Assignment 2: Collecting

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Contact Sheet #1


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Assignment 2: Collecting



The subject matter I settled on fell well within my comfort zone in terms of subject and location, though was a polar opposite in terms of style. This set comes into the category of ‘a subject of your own choosing’.

My collection of vintage and retro gaming hardware, be it computers, or games consoles, offers many visually interesting objects, which can be viewed from different perspectives, both aesthetically, and philosophically.

When designed, these systems were, if not at the absolute cutting edge of consumer technology, at least had the future in mind. There was an awareness that the future would be dominated by technology, and efforts were made to push towards that future.

Looked at now, we are perhaps in the future that these systems were pushing towards. They could be described now as ‘retro futurist’.



These images were all taken using a 50mm prime lens which, on my cropped sensor camera, is the equivalent of around 90mm on a camera with a full frame sensor. They were all taken at f1.8, indoors and under artificial light at ISO 100. The camera was situated approximately two feet from the subjects, using a tripod.

This had the effect of creating a very shallow depth of field and a very tight viewing angle. That the images show only part of the objects depicted, while being largely an artistic choice, was also necessitated by the use of such a lens in what was a very small room. It would have been very difficult, if not impossible, to get the camera far enough away from the subjects to show some of them in their entirety.


Artistic Decisions and Influences

The decision to use a very shallow depth of field, while showing only part of the subject in the frame, changes the way these objects are viewed. It may be that the viewer is unaware of the details of the object entirely, and quite unlikely that they will be aware of any ‘retro futurist’ aspect or context.

The viewer is forced to look at specific fine details, or vague forms or shapes, and to interpret what they see in whatever manner suits them. What they don’t get is a photograph of a computer or games console handed to them on a plate.

I have previously had almost no experience of shooting with a very shallow depth of field, as until recently, I have not had a camera capable of achieving it.  So with this being my chosen format and an indoor location being necessary due to weather and time constraints, the results were always likely to look a certain way.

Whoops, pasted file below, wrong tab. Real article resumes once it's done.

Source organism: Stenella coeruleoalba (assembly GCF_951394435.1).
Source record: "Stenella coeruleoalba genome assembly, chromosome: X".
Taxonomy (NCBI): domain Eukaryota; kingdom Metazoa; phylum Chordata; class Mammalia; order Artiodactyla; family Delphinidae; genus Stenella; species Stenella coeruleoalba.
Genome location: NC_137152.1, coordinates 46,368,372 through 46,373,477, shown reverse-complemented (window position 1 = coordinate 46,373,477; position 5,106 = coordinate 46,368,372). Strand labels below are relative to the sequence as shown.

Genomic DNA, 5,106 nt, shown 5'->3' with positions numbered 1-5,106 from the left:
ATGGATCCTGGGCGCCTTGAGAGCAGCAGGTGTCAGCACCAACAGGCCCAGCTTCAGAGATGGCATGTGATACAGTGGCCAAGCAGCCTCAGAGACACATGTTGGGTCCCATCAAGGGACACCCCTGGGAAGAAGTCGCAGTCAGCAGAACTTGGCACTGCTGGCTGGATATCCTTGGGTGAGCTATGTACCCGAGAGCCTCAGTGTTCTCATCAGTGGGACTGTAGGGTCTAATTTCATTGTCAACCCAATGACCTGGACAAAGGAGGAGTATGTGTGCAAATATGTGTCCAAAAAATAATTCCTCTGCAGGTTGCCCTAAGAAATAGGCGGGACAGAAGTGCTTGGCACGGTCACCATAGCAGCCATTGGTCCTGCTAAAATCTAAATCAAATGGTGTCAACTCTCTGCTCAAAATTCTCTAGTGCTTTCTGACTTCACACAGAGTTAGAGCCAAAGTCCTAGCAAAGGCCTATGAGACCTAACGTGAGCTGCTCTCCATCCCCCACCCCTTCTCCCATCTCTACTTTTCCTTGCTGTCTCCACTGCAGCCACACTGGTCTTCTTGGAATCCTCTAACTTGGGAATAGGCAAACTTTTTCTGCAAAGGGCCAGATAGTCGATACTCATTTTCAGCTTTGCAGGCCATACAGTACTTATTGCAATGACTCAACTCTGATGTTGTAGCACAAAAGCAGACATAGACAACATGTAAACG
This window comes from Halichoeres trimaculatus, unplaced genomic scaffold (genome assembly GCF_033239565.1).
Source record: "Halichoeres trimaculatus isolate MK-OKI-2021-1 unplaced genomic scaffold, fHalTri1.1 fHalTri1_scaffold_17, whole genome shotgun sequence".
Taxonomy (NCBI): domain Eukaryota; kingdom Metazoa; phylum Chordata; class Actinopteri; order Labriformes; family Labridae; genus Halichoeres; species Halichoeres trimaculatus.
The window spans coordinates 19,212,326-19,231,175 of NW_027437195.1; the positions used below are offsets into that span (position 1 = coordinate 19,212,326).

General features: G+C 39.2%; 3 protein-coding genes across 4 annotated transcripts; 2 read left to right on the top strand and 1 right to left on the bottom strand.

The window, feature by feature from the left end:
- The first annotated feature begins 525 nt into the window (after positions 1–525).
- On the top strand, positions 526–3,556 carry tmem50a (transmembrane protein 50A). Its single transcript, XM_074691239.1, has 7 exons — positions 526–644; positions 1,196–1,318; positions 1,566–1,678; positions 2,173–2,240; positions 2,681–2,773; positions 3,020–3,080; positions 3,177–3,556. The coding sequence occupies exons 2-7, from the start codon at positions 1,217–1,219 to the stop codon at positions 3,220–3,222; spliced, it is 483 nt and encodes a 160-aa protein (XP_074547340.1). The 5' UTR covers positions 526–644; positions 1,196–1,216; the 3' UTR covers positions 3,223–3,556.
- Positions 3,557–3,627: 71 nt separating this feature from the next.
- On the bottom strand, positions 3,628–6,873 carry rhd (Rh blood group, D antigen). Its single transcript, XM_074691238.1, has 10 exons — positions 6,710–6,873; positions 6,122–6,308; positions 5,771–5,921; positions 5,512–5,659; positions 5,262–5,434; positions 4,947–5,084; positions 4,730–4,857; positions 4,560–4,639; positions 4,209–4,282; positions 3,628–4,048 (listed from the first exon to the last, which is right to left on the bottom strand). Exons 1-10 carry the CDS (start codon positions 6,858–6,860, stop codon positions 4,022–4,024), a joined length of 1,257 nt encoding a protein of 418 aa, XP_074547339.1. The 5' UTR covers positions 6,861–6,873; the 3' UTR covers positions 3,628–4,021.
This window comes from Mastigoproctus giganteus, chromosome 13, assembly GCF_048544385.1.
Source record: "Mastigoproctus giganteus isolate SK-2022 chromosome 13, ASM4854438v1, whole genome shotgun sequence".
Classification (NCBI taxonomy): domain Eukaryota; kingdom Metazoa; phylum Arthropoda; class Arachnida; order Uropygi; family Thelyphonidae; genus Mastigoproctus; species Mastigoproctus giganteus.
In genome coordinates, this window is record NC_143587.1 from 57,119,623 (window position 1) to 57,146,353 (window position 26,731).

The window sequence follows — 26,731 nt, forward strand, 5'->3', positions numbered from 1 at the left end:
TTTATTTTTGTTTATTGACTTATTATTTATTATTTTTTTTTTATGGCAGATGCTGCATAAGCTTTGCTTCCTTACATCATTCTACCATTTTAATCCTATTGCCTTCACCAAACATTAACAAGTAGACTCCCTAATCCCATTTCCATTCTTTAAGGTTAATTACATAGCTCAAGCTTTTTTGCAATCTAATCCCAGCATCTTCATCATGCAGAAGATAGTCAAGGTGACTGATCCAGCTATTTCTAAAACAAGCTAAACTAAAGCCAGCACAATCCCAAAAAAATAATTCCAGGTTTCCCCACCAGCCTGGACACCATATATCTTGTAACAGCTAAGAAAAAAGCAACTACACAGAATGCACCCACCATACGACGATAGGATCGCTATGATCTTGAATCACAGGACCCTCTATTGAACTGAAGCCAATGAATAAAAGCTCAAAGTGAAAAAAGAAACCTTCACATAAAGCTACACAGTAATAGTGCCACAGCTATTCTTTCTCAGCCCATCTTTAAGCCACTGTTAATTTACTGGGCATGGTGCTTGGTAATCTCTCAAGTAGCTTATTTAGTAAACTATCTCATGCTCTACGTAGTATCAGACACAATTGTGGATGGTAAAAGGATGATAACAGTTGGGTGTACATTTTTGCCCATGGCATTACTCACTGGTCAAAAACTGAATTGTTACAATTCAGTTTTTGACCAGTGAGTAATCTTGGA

My final selection was influenced by the work of Cosci (2006) and his ‘Hidden’ series

I had shortlisted several images containing views of whole objects, while I had rejected another, due to shelving being in the shot and affecting the composition. Cosci’s work gave me cause to re-evaluate these decisions, and I feel the set is stronger for that.


What Worked Well

Working indoors, as opposed to the outdoor settings I often opt for, allowed me to work in a relaxed manner. While I produced fewer images, in significantly less time, those that I took were more usable. ‘Less haste, more speed’. The results also fit together nicely as a set, partly because I was shooting everything using the same lens, camera settings etc. and partly because of consistent lighting conditions.


What Didn’t Work So Well

Being indoors with fairly low artificial lighting, and using a 50mm lens at ISO 100 required fairly long exposures. Attempts to use a higher ISO resulted in unacceptable noise; so longer exposures were needed, necessitating the use of a tripod.

Shooting in a confined space using a 50mm lens on a cropped sensor camera was a tricky proposition. It was not always possible to achieve the angles or views I wanted, simply because I didn’t have the room to position the tripod correctly.


How the Series Might be Improved in the Future

As for improving the series that I selected, I would spend more time, and make efforts to improve the lighting conditions. With better light, I could attempt handheld shots, and so achieve some more interesting angles.

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Cosci, G (2006) Hidden At: (Accessed on 09/01/2017)

This submission can also be viewed on my learning log at


Following tutor feedback I have altered the order that the images appear in, and removed references to and descriptions of a previous, abortive assignment project.